The diameter of plate 62 is intermediate the diameters of gas inlet 45 and distributor plate 50. In general, the diameter of plate 62 may conveniently be between 0.3 and 04 of the internal diameter of cylindrical side wall portion 42, and therefore typically also of distributor plate 50, or about 1.2 to 1.8, preferably about 1.5, times that of gas inlet 45,
Figure 7 is a calculated streakline plot of the flow field created along the reactor centre line of the embodiment of Figure 2 by admission of a gas flow at inlet 45, for a plate porosity of optimum value 0.2. A streakline is defined as the path a massless particle would
take if it entered the flow field at the start point of the streakline. For purposes of comparison, Figure 9 is a corresponding streakline plot for a plenum assembly of similar construction except for substitution of the baffle arrangement 60 by a conventional single impervious plate at approximately the position of the baffle plate 62 as viewed in Figure 2. It will be seen that, with Figure 9, there is a very substantial transverse flow in the region of the distributor plate, whereas the transverse component of flow is relatively much reduced in the plot of Figure 7. In general, there is much less crossflow in the plenum chamber with the baffle configuration of Figure 2. Video records of actual flow patterns, using smoke-laden air and a laser-exposure arrangement, have demonstrated that the calculated plots of Figures 7, 8 and 9 are generally reflected in practice. It has been found that substantial reduction in cross flow is effective in reducing the rate of accretion build up on the cones and thereby extending campaign length. Appreciation of the desirability of reducing crossflow is an aspect of the understanding involved in the present invention. It is thought that an accretion will tend to form most rapidly where a dusHaden high velocity stream impinges on a solid surface, and also where flow separation results in recirculation eddies at the cone entrance. Observation of accretion formation on cones in - the conventional practice of the FIOR DRI process have suggested this understanding.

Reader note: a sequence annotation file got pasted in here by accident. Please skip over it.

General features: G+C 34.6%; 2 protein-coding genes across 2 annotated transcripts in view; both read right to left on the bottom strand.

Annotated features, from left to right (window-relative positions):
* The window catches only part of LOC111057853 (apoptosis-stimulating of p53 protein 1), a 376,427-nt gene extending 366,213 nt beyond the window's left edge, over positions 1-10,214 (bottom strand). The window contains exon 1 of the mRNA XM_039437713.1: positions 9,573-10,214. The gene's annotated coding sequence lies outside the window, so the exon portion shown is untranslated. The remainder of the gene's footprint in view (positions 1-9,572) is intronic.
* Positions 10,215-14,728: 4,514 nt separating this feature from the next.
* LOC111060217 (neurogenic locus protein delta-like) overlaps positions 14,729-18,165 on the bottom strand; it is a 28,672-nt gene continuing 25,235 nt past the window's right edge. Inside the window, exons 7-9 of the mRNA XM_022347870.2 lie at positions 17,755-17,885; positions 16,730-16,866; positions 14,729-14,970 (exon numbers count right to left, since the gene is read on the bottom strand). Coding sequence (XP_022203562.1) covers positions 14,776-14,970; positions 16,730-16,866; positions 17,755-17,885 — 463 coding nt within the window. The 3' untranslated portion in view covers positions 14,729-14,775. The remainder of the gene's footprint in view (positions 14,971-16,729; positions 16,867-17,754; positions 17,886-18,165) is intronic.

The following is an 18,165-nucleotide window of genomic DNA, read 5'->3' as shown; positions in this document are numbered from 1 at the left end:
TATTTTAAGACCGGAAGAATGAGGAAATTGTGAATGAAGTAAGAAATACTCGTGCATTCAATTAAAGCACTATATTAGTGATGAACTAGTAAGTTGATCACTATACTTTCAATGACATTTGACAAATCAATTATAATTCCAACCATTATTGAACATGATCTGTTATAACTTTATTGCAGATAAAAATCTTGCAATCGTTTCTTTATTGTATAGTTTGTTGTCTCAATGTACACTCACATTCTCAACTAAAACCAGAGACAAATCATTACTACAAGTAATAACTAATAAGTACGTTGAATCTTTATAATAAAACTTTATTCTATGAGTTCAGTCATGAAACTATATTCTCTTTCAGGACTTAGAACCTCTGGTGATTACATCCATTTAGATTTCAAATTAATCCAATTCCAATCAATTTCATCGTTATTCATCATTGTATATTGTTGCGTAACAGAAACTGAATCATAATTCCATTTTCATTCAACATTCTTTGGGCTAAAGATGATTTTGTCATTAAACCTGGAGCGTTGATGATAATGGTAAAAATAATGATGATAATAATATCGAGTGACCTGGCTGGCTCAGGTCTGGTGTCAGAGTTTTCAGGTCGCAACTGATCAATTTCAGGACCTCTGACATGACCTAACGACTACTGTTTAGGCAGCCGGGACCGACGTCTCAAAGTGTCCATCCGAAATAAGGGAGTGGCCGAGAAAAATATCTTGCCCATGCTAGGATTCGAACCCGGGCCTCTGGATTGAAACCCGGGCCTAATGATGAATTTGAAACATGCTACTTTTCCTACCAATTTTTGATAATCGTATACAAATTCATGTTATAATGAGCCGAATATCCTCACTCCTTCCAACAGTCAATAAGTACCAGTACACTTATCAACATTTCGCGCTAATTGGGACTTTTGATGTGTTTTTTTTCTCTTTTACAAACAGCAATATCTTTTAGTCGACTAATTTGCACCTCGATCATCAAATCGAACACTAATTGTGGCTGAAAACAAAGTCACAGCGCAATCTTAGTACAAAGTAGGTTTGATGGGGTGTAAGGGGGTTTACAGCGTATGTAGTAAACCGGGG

The reduction in cross-flow velocity is further demonstrated in Figure 10, which depicts a plot B of calculated cross flow velocity at a uniform distance below distributor plate 54 for the baffle arrangement of Figure 2. For comparison, the corresponding plot
for Figure 9 is included at A. It will be seen that the peak cross-flow velocity is more than
A dual baffle plate embodiment is illustrated in Figure 6, the matching streakline t plot in Figure 8, and the corresponding cross-flow velocity plot at C in Figure 10. The latter two diagrams are for porosities of 0.6 for the lower plate 62a, and 0.45 for upper plate 62b. It has been found that even better performance is achieved with the dual plate arrangement, though the porosities of each is preferably substantially greater that for the single plate 62. The above indicated porosities gave optimum performance, but only marginally better than where both were 0.45 or 0.6. In general, in the dual plate case, the